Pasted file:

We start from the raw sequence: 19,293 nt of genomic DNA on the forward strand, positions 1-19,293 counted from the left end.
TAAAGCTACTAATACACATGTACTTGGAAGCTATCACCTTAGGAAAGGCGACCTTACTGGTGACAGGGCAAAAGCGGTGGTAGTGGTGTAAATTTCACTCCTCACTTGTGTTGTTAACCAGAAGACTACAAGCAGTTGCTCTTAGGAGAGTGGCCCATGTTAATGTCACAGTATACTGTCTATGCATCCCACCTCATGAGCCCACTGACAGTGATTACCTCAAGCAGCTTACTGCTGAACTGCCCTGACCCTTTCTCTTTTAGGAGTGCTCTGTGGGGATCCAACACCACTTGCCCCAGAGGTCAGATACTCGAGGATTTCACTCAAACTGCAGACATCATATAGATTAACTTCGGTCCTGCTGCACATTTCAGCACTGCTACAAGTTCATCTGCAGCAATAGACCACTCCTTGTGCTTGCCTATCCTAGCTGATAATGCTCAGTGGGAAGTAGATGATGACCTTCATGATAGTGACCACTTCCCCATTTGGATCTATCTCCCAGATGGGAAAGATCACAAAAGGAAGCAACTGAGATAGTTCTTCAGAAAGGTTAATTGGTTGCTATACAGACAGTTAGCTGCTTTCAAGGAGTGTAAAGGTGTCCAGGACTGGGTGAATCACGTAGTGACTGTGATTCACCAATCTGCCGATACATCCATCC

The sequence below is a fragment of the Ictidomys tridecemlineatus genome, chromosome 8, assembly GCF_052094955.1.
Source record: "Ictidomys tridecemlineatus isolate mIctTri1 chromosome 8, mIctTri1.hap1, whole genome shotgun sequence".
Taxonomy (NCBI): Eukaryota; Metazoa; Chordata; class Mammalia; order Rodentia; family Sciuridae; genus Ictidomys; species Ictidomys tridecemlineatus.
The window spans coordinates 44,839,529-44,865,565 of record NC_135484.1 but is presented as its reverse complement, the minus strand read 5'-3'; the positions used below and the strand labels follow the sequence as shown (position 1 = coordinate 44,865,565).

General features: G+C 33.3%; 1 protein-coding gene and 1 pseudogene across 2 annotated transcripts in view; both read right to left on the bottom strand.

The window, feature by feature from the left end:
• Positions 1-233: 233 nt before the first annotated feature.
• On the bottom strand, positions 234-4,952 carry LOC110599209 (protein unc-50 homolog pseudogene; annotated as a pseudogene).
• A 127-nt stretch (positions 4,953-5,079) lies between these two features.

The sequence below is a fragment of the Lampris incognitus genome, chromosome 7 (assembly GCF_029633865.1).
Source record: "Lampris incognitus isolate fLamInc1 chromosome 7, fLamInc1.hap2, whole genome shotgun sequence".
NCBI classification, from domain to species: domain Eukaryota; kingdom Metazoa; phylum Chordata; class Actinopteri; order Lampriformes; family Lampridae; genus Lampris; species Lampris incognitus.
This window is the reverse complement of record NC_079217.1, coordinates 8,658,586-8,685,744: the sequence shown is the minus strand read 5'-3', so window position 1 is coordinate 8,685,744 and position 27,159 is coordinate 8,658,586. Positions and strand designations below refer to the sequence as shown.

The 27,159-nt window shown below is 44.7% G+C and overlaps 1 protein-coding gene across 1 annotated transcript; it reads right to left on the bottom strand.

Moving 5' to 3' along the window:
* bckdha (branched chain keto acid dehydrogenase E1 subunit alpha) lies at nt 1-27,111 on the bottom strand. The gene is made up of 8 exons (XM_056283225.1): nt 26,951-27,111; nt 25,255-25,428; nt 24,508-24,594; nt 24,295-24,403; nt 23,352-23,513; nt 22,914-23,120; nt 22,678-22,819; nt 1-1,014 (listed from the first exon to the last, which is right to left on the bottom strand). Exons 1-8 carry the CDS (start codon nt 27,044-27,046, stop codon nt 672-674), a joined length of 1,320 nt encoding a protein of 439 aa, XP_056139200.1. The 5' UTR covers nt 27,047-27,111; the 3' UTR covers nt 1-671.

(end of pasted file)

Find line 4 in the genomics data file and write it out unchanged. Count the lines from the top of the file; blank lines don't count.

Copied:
Source record: "Ictidomys tridecemlineatus isolate mIctTri1 chromosome 8, mIctTri1.hap1, whole genome shotgun sequence".